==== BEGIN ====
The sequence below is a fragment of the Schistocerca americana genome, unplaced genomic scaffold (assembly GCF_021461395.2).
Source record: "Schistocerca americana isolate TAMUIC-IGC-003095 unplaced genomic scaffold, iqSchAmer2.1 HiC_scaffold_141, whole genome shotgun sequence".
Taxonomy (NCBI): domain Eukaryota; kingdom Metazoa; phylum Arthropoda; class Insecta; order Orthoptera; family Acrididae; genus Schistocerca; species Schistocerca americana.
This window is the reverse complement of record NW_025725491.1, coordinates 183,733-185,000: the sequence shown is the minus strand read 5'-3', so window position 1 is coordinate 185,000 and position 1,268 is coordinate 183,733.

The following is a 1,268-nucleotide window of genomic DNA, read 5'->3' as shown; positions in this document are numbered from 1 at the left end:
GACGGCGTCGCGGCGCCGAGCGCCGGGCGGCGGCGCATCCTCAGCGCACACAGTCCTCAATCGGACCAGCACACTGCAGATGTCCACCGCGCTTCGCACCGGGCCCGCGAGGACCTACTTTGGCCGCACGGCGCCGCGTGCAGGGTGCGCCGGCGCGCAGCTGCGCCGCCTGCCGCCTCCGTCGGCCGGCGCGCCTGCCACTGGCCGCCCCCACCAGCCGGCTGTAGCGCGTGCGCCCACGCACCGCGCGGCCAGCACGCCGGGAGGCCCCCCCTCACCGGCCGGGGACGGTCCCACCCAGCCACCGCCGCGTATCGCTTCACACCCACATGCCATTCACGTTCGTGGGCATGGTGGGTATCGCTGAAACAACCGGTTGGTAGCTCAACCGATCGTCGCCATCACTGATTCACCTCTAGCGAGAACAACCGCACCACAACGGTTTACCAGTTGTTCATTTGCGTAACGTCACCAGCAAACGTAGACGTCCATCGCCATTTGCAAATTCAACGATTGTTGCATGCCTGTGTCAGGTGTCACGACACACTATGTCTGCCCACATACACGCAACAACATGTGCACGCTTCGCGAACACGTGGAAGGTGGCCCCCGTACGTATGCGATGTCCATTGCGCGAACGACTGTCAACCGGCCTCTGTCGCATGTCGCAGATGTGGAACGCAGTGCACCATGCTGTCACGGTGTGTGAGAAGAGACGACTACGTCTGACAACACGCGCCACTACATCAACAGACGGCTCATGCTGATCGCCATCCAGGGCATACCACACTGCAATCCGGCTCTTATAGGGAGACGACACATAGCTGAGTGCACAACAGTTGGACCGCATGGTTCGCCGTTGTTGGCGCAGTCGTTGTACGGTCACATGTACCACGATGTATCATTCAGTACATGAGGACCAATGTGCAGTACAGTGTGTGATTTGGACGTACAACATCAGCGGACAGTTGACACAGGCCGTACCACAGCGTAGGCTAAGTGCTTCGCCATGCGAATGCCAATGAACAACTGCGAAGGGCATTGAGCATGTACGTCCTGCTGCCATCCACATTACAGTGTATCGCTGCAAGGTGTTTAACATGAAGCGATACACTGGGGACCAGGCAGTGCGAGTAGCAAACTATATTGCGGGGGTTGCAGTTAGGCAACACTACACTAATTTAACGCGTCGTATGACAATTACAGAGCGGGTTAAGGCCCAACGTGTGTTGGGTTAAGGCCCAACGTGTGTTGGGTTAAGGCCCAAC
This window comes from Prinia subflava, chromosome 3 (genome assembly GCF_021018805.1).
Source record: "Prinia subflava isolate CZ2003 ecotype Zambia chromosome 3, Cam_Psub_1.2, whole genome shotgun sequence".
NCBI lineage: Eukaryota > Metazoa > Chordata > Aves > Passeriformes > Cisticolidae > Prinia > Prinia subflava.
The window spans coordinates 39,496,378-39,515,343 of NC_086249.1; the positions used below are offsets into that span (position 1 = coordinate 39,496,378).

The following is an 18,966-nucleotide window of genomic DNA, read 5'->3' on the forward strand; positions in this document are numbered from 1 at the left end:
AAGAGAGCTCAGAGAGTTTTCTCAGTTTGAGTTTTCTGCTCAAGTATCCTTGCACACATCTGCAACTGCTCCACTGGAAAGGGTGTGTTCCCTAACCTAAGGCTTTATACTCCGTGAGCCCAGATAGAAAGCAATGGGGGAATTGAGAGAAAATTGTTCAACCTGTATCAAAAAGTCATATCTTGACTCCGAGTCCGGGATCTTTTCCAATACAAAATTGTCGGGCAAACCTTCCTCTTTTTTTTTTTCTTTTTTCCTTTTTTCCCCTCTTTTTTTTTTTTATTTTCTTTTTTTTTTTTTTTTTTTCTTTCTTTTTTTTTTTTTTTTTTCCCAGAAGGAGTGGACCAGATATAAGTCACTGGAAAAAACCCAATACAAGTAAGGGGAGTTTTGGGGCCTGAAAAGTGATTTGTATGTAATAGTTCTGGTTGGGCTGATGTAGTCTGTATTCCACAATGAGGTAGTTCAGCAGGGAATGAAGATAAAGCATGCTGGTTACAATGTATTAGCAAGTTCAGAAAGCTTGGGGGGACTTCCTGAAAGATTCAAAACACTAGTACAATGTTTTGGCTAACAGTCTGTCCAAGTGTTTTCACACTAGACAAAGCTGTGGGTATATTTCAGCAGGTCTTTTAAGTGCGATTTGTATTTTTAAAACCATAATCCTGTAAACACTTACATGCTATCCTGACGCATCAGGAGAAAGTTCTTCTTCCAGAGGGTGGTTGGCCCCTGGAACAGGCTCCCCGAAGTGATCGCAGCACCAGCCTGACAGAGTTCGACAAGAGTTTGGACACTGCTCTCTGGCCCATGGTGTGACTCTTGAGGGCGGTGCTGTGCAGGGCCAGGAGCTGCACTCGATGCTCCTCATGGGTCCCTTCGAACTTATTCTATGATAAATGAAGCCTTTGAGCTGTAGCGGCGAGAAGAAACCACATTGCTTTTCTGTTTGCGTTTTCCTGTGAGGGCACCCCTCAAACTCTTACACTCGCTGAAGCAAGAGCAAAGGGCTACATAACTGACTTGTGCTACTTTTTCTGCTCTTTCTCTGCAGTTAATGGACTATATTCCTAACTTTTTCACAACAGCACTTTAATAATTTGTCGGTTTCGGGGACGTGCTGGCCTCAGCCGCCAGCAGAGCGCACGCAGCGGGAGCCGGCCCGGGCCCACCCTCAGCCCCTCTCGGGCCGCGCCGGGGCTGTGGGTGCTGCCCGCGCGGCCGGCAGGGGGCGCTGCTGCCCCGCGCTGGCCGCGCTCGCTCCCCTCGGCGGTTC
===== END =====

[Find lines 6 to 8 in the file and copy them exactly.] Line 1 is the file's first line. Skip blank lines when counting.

GACGGCGTCGCGGCGCCGAGCGCCGGGCGGCGGCGCATCCTCAGCGCACACAGTCCTCAATCGGACCAGCACACTGCAGATGTCCACCGCGCTTCGCACCGGGCCCGCGAGGACCTACTTTGGCCGCACGGCGCCGCGTGCAGGGTGCGCCGGCGCGCAGCTGCGCCGCCTGCCGCCTCCGTCGGCCGGCGCGCCTGCCACTGGCCGCCCCCACCAGCCGGCTGTAGCGCGTGCGCCCACGCACCGCGCGGCCAGCACGCCGGGAGGCCCCCCCTCACCGGCCGGGGACGGTCCCACCCAGCCACCGCCGCGTATCGCTTCACACCCACATGCCATTCACGTTCGTGGGCATGGTGGGTATCGCTGAAACAACCGGTTGGTAGCTCAACCGATCGTCGCCATCACTGATTCACCTCTAGCGAGAACAACCGCACCACAACGGTTTACCAGTTGTTCATTTGCGTAACGTCACCAGCAAACGTAGACGTCCATCGCCATTTGCAAATTCAACGATTGTTGCATGCCTGTGTCAGGTGTCACGACACACTATGTCTGCCCACATACACGCAACAACATGTGCACGCTTCGCGAACACGTGGAAGGTGGCCCCCGTACGTATGCGATGTCCATTGCGCGAACGACTGTCAACCGGCCTCTGTCGCATGTCGCAGATGTGGAACGCAGTGCACCATGCTGTCACGGTGTGTGAGAAGAGACGACTACGTCTGACAACACGCGCCACTACATCAACAGACGGCTCATGCTGATCGCCATCCAGGGCATACCACACTGCAATCCGGCTCTTATAGGGAGACGACACATAGCTGAGTGCACAACAGTTGGACCGCATGGTTCGCCGTTGTTGGCGCAGTCGTTGTACGGTCACATGTACCACGATGTATCATTCAGTACATGAGGACCAATGTGCAGTACAGTGTGTGATTTGGACGTACAACATCAGCGGACAGTTGACACAGGCCGTACCACAGCGTAGGCTAAGTGCTTCGCCATGCGAATGCCAATGAACAACTGCGAAGGGCATTGAGCATGTACGTCCTGCTGCCATCCACATTACAGTGTATCGCTGCAAGGTGTTTAACATGAAGCGATACACTGGGGACCAGGCAGTGCGAGTAGCAAACTATATTGCGGGGGTTGCAGTTAGGCAACACTACACTAATTTAACGCGTCGTATGACAATTACAGAGCGGGTTAAGGCCCAACGTGTGTTGGGTTAAGGCCCAACGTGTGTTGGGTTAAGGCCCAAC
This window comes from Prinia subflava, chromosome 3 (genome assembly GCF_021018805.1).
Source record: "Prinia subflava isolate CZ2003 ecotype Zambia chromosome 3, Cam_Psub_1.2, whole genome shotgun sequence".